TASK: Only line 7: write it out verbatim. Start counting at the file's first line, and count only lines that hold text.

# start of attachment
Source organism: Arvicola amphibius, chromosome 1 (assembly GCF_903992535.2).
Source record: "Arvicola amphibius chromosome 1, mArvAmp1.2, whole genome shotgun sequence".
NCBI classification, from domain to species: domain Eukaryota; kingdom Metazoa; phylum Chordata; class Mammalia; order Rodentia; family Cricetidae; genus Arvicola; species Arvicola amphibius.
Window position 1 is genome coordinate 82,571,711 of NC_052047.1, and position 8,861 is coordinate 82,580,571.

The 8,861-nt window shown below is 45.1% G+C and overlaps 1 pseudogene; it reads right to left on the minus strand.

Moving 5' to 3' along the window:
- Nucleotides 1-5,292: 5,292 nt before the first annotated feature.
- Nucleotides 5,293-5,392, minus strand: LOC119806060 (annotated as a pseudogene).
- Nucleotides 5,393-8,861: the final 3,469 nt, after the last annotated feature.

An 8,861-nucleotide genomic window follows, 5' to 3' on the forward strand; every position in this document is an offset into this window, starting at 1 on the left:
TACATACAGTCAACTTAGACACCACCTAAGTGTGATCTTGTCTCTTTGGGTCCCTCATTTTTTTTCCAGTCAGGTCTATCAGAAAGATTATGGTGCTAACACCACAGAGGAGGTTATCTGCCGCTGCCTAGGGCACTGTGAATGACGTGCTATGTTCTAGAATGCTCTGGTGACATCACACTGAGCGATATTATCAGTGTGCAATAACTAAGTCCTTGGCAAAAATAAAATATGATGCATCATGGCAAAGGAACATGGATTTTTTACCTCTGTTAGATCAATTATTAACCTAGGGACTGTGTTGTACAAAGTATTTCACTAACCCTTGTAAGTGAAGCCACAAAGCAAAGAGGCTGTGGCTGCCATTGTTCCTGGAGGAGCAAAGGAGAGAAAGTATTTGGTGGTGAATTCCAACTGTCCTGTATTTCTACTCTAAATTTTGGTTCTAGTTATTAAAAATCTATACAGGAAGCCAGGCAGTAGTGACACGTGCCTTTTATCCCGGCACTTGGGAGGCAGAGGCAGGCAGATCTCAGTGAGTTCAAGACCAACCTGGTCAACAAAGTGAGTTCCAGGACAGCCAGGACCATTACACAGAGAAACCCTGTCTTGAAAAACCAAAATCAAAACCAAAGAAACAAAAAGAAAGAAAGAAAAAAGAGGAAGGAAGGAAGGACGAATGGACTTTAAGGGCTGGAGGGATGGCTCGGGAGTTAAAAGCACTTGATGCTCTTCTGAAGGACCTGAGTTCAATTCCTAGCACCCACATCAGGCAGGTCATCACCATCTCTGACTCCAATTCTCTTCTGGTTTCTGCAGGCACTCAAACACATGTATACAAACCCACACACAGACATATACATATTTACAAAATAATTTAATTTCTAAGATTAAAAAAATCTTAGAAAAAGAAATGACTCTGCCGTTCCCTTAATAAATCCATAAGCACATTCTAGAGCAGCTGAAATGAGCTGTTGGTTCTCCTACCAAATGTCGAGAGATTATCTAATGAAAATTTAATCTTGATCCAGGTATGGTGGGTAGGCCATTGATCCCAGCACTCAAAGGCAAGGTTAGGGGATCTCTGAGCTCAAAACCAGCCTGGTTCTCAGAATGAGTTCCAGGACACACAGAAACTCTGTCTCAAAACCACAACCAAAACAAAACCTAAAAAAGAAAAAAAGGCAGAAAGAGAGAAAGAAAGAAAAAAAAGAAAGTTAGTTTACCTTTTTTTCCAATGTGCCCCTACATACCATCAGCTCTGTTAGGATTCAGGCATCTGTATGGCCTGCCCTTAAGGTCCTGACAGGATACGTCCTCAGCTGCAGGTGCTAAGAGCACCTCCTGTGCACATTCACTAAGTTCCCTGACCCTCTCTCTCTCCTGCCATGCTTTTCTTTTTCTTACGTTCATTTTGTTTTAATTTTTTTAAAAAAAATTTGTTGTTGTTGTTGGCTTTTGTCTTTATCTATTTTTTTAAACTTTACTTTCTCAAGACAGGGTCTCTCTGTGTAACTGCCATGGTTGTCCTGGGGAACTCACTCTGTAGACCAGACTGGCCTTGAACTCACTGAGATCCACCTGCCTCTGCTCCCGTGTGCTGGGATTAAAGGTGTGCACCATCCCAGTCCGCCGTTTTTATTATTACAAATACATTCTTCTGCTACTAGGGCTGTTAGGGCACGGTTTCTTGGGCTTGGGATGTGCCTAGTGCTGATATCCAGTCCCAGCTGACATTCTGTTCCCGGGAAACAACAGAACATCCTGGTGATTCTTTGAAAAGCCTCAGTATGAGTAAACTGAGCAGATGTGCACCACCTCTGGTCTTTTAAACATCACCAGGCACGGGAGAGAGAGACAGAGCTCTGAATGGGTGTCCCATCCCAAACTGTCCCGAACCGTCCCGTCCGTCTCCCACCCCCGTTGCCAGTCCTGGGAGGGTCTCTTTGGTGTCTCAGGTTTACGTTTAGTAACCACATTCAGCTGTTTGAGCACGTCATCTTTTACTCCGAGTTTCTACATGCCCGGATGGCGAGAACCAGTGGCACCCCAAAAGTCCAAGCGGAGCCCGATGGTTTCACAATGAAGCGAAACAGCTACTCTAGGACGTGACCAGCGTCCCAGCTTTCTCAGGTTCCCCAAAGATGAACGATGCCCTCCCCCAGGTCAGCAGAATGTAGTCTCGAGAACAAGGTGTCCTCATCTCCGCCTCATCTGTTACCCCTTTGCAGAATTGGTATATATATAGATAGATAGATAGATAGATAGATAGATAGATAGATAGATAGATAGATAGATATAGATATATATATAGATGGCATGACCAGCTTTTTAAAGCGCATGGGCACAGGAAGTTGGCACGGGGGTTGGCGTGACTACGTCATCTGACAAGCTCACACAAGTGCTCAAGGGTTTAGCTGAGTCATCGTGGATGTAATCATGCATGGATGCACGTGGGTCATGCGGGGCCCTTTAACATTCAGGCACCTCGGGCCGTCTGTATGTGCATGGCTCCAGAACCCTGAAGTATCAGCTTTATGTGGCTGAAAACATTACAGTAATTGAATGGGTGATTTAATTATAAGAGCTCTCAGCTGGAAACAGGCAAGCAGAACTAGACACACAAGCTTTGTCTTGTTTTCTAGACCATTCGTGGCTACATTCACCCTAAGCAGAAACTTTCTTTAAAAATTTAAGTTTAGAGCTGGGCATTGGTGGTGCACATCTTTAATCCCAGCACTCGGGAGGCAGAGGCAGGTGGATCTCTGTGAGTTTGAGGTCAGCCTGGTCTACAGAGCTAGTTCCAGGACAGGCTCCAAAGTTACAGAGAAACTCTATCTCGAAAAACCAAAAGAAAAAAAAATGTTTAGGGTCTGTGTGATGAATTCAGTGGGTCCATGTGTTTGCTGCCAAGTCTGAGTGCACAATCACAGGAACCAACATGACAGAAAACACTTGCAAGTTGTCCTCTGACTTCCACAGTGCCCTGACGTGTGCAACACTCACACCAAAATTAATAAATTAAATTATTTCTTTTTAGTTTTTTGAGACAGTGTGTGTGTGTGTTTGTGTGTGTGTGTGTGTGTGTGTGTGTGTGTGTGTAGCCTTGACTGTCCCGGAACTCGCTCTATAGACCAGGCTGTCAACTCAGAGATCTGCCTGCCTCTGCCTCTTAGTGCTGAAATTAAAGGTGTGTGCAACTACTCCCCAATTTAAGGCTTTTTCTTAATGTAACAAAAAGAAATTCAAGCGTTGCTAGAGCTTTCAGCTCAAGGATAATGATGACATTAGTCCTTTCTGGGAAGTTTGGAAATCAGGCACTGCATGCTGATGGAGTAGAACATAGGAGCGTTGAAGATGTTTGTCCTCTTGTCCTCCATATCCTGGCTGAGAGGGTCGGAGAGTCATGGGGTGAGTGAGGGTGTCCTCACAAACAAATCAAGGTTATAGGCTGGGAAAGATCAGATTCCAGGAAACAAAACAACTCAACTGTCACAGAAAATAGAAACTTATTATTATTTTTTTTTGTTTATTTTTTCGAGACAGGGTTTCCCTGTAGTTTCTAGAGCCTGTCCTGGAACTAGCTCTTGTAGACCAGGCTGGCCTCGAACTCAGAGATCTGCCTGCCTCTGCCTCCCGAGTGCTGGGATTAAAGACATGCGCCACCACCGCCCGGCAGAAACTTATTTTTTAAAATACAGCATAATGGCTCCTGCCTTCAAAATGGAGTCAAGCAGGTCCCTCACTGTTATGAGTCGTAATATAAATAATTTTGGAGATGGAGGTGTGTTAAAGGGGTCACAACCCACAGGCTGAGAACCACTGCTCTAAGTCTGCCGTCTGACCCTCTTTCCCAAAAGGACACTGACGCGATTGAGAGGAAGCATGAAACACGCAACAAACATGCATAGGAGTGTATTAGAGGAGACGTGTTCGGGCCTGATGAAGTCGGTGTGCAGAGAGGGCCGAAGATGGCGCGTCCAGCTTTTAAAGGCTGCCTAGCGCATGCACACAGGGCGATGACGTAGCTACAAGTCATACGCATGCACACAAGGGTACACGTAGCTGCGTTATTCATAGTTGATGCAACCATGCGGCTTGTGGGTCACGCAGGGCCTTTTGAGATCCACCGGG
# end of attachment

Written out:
- Nucleotides 1-5,292: 5,292 nt before the first annotated feature.